The IDISPERSION parameter lets you define initial values for the dispersion parameters of the random terms. An initial value for the residual dispersion parameter phi can be defined using the IDISPERSION option of the HGFIXEDMODEL procedure. If you set both of these, the HGANALYSE procedure will then use them to initialize the weights that are involved in the fitting of the augmented mean model; for details see Chapter 6 of Lee, Nelder & Pawitan (2006). The default weights that are formed automatically if either of these is unset are satisfactory in most circumstances, but you may want to try your own initial values if you encounter convergemce problems.

Options: DISTRIBUTION, LINK.

Parameters: TERMS, DLINK, DFORMULA, DOFFSET, LMATRIX, DDISPERSION, FDISPERSION, IDISPERSION.

Method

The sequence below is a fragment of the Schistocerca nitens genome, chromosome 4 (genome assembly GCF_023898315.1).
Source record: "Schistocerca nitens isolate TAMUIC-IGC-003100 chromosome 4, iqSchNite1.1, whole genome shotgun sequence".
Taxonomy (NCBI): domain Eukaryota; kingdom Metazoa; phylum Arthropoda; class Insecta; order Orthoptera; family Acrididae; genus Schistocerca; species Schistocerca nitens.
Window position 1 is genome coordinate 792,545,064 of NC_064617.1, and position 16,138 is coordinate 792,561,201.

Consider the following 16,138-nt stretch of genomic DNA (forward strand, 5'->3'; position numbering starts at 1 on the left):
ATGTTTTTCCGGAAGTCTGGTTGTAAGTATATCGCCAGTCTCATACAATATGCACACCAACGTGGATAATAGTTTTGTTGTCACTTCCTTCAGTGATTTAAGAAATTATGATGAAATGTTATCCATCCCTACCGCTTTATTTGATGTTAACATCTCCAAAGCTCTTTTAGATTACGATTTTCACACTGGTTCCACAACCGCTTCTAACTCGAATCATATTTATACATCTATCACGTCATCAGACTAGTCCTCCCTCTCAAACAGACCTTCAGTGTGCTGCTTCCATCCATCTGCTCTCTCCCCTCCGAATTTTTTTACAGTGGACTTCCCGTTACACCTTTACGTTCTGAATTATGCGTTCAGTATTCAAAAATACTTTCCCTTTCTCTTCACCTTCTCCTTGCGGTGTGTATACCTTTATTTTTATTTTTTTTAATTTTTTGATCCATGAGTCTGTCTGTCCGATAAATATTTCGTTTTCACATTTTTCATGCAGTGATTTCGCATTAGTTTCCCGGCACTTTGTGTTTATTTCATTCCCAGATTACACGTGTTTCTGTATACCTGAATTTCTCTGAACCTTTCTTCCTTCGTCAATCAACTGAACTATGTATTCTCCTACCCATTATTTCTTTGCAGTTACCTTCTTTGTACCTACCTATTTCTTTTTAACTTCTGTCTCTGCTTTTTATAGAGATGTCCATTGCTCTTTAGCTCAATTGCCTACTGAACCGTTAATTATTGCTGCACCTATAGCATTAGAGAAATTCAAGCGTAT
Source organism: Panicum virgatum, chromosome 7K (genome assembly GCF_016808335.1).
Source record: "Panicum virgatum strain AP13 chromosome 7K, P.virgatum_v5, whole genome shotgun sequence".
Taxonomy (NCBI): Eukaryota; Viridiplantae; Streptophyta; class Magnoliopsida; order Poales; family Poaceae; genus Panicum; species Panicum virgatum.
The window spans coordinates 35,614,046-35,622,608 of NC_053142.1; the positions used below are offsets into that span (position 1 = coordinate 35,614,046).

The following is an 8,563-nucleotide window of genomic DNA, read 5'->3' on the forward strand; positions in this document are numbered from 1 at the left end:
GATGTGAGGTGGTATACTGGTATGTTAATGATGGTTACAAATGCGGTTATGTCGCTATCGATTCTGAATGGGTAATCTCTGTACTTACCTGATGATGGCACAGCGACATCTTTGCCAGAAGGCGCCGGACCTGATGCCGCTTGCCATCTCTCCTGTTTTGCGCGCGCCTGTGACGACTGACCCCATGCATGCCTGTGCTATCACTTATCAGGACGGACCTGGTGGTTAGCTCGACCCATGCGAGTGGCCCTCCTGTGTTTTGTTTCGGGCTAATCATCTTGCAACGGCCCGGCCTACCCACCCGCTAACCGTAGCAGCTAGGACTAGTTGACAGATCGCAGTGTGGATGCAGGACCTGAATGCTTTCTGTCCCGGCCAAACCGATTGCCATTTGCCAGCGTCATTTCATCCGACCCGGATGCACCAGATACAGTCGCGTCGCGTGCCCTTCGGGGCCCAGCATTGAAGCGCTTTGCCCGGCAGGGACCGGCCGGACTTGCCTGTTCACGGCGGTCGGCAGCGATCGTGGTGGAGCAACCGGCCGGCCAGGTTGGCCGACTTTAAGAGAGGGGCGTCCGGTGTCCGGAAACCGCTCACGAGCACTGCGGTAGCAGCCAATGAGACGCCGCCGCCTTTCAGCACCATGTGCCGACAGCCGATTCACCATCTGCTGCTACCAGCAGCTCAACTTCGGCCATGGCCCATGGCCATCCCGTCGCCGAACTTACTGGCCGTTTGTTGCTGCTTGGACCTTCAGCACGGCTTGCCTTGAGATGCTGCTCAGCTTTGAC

The information is stored in a workspace G5PL_HG (accessed using the WORKSPACE directive) for later use by HGANALYSE.

References

Lee, Y., & Nelder, J.A. (1996). Hierarchical generalized linear models (with discussion). Journal of the Royal Statistical Society, Series B, 58, 619-678.

Lee, Y., & Nelder, J.A. (2001a). Hierarchical generalized linear models: a synthesis of generalised linear models, random-effect models and structured dispersions. Biometrika, 88, 987-1006.

Lee, Y. & Nelder, J.A. (2001b). Modelling and analysing correlated non-normal data. Statistical Modelling, 1, 3-16.

Lee, Y. & Nelder, J.A. (2006). Double hierarchical generalized linear models (with discussion). Appl. Statist., 55, 139-185.

Lee, Y., Nelder, J.A. & Pawitan, Y. (2006). Generalized Linear Models with Random Effects: Unified Analysis via H-likelihood. Chapman & Hall, London.

Lee, Y., Nelder, J.A. & Pawitan, Y. (2006). Generalized Linear Models with Random Effects: Unified Analysis via H-likelihood. Chapman and Hall, Boca Raton.

See also